Elektra shrank into the shadows with her hands over her
mouth. "Broadway, come back!"
He didn't. He stalked past a restaurant which advertised a
tropical floor show and kept on going. People turned to watch him.
She gathered her courage and dashed after him. Then, when
she heard what the staring people were saying, she started to giggle.
"... new animated movie based on those gargoyle things?"
"Get real! Disney would never do that. Might scare the
kiddies!"
"Good goddam costume, though."
Aiden and her escort were standing in a line of people in front
of something billed as "The Enchanted Tiki Room," their heads close
together, their bodies in an attitude of comfortable intimacy. Broadway
was almost upon them, and Elektra gaining on him, when she suddenly
understood, and her giggles turned into a relieved spate of laughter.
"Aiden!" Broadway bellowed.
Elektra choked on her laughter and raced to his side.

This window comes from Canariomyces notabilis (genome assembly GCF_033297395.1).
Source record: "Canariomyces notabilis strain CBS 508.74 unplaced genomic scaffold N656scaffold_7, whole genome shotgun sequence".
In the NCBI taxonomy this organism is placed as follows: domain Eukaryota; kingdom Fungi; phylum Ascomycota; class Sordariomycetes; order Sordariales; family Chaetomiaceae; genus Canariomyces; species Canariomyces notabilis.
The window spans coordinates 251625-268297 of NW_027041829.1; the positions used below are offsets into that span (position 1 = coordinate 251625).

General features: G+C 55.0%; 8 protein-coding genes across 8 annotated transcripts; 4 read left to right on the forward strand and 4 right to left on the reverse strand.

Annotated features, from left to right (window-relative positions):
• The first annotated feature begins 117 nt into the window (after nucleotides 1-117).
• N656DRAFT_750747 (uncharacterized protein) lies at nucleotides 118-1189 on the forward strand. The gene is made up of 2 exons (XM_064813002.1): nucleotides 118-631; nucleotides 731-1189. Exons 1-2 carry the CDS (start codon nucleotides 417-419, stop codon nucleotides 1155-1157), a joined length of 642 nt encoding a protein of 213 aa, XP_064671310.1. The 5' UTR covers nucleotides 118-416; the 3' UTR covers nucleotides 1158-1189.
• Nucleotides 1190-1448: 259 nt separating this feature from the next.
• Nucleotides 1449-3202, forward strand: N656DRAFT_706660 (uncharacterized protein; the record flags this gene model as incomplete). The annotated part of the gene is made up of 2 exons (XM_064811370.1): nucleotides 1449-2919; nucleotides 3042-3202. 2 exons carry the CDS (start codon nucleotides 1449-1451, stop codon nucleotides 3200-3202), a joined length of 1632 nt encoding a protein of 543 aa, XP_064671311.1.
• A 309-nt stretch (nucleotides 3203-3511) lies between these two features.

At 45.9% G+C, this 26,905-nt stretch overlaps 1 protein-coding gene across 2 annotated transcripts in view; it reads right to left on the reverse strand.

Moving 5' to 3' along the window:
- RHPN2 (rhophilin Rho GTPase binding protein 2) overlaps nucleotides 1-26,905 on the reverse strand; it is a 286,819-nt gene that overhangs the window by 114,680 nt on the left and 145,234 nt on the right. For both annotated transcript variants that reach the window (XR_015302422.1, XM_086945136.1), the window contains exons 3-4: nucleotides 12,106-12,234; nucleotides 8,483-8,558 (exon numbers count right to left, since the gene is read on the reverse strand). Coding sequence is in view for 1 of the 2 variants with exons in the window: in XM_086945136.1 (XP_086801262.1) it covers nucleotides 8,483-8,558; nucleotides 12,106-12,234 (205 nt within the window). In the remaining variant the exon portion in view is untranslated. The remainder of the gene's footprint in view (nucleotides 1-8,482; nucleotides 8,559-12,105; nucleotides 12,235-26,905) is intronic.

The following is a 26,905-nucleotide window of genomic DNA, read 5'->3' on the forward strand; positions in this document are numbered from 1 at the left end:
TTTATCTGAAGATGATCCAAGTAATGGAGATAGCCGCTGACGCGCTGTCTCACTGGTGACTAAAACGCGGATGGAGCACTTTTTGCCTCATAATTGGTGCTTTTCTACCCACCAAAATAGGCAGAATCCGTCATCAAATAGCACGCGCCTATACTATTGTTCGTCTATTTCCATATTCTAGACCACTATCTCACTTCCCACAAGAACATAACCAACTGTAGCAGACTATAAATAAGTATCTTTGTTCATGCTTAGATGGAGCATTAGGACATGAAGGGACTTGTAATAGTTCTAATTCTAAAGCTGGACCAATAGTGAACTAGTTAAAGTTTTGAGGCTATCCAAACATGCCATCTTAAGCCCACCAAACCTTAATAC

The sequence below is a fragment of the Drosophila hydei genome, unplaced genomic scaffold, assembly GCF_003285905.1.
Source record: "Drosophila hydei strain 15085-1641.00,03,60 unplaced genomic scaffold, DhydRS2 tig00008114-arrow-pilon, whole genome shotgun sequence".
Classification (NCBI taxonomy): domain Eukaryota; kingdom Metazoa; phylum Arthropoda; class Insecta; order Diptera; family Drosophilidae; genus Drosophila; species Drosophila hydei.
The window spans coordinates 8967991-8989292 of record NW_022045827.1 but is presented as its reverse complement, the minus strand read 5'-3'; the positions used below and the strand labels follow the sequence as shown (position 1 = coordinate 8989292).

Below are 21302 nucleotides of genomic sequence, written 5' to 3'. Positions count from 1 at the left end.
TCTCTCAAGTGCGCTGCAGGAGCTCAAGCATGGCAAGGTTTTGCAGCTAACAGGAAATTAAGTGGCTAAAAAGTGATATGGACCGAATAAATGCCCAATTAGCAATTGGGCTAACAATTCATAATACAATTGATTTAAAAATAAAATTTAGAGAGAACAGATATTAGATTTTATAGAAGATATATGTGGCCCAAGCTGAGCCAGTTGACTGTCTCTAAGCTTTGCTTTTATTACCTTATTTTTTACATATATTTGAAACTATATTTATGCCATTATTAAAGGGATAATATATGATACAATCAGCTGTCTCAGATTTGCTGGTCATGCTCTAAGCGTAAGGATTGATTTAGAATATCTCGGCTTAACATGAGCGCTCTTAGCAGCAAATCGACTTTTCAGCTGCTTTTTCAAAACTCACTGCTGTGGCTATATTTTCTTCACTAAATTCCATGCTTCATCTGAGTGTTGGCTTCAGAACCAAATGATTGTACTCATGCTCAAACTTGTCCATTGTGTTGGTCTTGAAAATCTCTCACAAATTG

"Broadway, don't!"
Aiden jumped about two feet and whirled. "Broadway? You
scared the -- you scared me!"
"Who's your _friend_?" he growled, looming threateningly
over the young man. Who, rather than being intimidated, started
grinning fit to split.
"What are you doing? Are you crazy?" They were drawing
quite a crowd by now, and Aiden looked horrified to be the center of
attention.
"Broadway!" Elektra seized his arm. "Cease! It's not what you
think!"
"That's her line," he rumbled. "Go on, Aiden, what do you
have to say for yourself? Is this how you treat Lex? Going behind his
back?"
"Aiden, how could you?" the grinning young man asked.
"He _is_ Lexington!" Elektra and Aiden said together.
"Hey, what's going on?" someone asked. "Is it a show or
something?"
Aiden, frantic but doing her best to be composed, threw a
weak smile his way. "Something like that!" Then she uttered a few
words in Latin, which Elektra recognized as words of concealment and
misdirection, and the next thing they knew, nobody was paying them
any mind.
"That was too good!" Lexington chortled.
"What the heck is going on?" Broadway demanded.
"Illusion," Elektra said. "She has clothed him in illusion, to
make him appear human." She pinched Broadway's fan-shaped ears